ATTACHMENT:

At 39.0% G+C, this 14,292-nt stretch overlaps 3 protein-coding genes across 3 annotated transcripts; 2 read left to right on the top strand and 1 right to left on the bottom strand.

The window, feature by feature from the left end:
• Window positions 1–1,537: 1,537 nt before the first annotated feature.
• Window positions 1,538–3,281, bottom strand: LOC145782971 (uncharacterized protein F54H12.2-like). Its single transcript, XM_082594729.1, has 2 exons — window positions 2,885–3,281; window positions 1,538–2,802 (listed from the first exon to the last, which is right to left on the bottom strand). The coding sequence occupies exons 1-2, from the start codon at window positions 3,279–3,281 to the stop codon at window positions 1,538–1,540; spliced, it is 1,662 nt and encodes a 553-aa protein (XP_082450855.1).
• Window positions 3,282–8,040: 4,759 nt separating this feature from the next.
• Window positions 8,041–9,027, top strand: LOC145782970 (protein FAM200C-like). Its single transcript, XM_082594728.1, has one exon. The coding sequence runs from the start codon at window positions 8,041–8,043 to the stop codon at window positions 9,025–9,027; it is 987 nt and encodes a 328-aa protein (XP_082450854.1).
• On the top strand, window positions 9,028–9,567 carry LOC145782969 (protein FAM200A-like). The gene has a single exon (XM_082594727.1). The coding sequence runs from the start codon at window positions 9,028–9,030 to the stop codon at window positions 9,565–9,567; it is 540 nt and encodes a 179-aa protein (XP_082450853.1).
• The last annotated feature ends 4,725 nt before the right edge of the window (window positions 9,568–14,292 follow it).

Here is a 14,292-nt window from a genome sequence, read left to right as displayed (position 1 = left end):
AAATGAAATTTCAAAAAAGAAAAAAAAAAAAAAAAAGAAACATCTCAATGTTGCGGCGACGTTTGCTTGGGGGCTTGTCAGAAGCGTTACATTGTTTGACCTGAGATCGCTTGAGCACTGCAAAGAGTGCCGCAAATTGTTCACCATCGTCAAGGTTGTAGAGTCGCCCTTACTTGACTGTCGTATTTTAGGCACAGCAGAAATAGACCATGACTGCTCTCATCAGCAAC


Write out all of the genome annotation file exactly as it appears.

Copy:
At 39.0% G+C, this 14,292-nt stretch overlaps 3 protein-coding genes across 3 annotated transcripts; 2 read left to right on the top strand and 1 right to left on the bottom strand.

The window, feature by feature from the left end:
• Window positions 1–1,537: 1,537 nt before the first annotated feature.
• Window positions 1,538–3,281, bottom strand: LOC145782971 (uncharacterized protein F54H12.2-like). Its single transcript, XM_082594729.1, has 2 exons — window positions 2,885–3,281; window positions 1,538–2,802 (listed from the first exon to the last, which is right to left on the bottom strand). The coding sequence occupies exons 1-2, from the start codon at window positions 3,279–3,281 to the stop codon at window positions 1,538–1,540; spliced, it is 1,662 nt and encodes a 553-aa protein (XP_082450855.1).
• Window positions 3,282–8,040: 4,759 nt separating this feature from the next.
• Window positions 8,041–9,027, top strand: LOC145782970 (protein FAM200C-like). Its single transcript, XM_082594728.1, has one exon. The coding sequence runs from the start codon at window positions 8,041–8,043 to the stop codon at window positions 9,025–9,027; it is 987 nt and encodes a 328-aa protein (XP_082450854.1).
• On the top strand, window positions 9,028–9,567 carry LOC145782969 (protein FAM200A-like). The gene has a single exon (XM_082594727.1). The coding sequence runs from the start codon at window positions 9,028–9,030 to the stop codon at window positions 9,565–9,567; it is 540 nt and encodes a 179-aa protein (XP_082450853.1).
• The last annotated feature ends 4,725 nt before the right edge of the window (window positions 9,568–14,292 follow it).

Here is a 14,292-nt window from a genome sequence, read left to right as displayed (position 1 = left end):
AAATGAAATTTCAAAAAAGAAAAAAAAAAAAAAAAAGAAACATCTCAATGTTGCGGCGACGTTTGCTTGGGGGCTTGTCAGAAGCGTTACATTGTTTGACCTGAGATCGCTTGAGCACTGCAAAGAGTGCCGCAAATTGTTCACCATCGTCAAGGTTGTAGAGTCGCCCTTACTTGACTGTCGTATTTTAGGCACAGCAGAAATAGACCATGACTGCTCTCATCAGCAAC